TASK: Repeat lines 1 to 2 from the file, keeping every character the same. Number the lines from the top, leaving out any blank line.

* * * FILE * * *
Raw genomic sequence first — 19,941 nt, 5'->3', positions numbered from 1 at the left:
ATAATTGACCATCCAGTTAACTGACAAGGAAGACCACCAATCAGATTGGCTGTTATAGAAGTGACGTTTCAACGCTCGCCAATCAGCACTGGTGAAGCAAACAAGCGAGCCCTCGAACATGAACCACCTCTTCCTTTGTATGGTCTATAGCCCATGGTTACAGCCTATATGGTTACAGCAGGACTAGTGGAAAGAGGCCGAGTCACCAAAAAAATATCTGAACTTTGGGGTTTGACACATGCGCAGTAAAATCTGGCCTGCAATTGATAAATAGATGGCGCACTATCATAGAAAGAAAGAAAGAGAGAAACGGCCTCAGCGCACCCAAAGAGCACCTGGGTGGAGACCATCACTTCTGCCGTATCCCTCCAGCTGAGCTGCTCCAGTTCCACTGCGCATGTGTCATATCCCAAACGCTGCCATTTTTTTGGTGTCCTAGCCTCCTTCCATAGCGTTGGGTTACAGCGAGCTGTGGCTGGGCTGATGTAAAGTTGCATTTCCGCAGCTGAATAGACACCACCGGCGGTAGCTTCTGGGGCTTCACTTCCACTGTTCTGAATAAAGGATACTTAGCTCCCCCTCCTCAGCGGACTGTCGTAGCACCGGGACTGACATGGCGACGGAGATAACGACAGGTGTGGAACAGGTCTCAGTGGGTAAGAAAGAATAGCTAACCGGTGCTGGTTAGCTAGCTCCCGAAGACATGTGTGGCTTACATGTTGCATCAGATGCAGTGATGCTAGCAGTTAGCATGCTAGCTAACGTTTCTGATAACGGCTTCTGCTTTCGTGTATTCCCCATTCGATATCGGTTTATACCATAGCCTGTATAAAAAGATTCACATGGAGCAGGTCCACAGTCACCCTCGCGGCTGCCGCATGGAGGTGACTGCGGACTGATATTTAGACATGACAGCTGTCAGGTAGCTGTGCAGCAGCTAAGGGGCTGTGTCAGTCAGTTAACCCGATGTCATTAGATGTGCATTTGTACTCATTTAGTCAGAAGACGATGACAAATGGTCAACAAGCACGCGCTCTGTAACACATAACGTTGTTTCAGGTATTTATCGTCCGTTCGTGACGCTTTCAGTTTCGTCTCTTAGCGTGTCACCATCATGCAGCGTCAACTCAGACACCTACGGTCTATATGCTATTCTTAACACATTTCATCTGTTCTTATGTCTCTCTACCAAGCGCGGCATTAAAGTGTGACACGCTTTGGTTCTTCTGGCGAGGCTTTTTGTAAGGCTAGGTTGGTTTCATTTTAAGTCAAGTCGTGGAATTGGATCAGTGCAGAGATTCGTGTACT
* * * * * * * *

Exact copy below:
Raw genomic sequence first — 19,941 nt, 5'->3', positions numbered from 1 at the left:
ATAATTGACCATCCAGTTAACTGACAAGGAAGACCACCAATCAGATTGGCTGTTATAGAAGTGACGTTTCAACGCTCGCCAATCAGCACTGGTGAAGCAAACAAGCGAGCCCTCGAACATGAACCACCTCTTCCTTTGTATGGTCTATAGCCCATGGTTACAGCCTATATGGTTACAGCAGGACTAGTGGAAAGAGGCCGAGTCACCAAAAAAATATCTGAACTTTGGGGTTTGACACATGCGCAGTAAAATCTGGCCTGCAATTGATAAATAGATGGCGCACTATCATAGAAAGAAAGAAAGAGAGAAACGGCCTCAGCGCACCCAAAGAGCACCTGGGTGGAGACCATCACTTCTGCCGTATCCCTCCAGCTGAGCTGCTCCAGTTCCACTGCGCATGTGTCATATCCCAAACGCTGCCATTTTTTTGGTGTCCTAGCCTCCTTCCATAGCGTTGGGTTACAGCGAGCTGTGGCTGGGCTGATGTAAAGTTGCATTTCCGCAGCTGAATAGACACCACCGGCGGTAGCTTCTGGGGCTTCACTTCCACTGTTCTGAATAAAGGATACTTAGCTCCCCCTCCTCAGCGGACTGTCGTAGCACCGGGACTGACATGGCGACGGAGATAACGACAGGTGTGGAACAGGTCTCAGTGGGTAAGAAAGAATAGCTAACCGGTGCTGGTTAGCTAGCTCCCGAAGACATGTGTGGCTTACATGTTGCATCAGATGCAGTGATGCTAGCAGTTAGCATGCTAGCTAACGTTTCTGATAACGGCTTCTGCTTTCGTGTATTCCCCATTCGATATCGGTTTATACCATAGCCTGTATAAAAAGATTCACATGGAGCAGGTCCACAGTCACCCTCGCGGCTGCCGCATGGAGGTGACTGCGGACTGATATTTAGACATGACAGCTGTCAGGTAGCTGTGCAGCAGCTAAGGGGCTGTGTCAGTCAGTTAACCCGATGTCATTAGATGTGCATTTGTACTCATTTAGTCAGAAGACGATGACAAATGGTCAACAAGCACGCGCTCTGTAACACATAACGTTGTTTCAGGTATTTATCGTCCGTTCGTGACGCTTTCAGTTTCGTCTCTTAGCGTGTCACCATCATGCAGCGTCAACTCAGACACCTACGGTCTATATGCTATTCTTAACACATTTCATCTGTTCTTATGTCTCTCTACCAAGCGCGGCATTAAAGTGTGACACGCTTTGGTTCTTCTGGCGAGGCTTTTTGTAAGGCTAGGTTGGTTTCATTTTAAGTCAAGTCGTGGAATTGGATCAGTGCAGAGATTCGTGTACT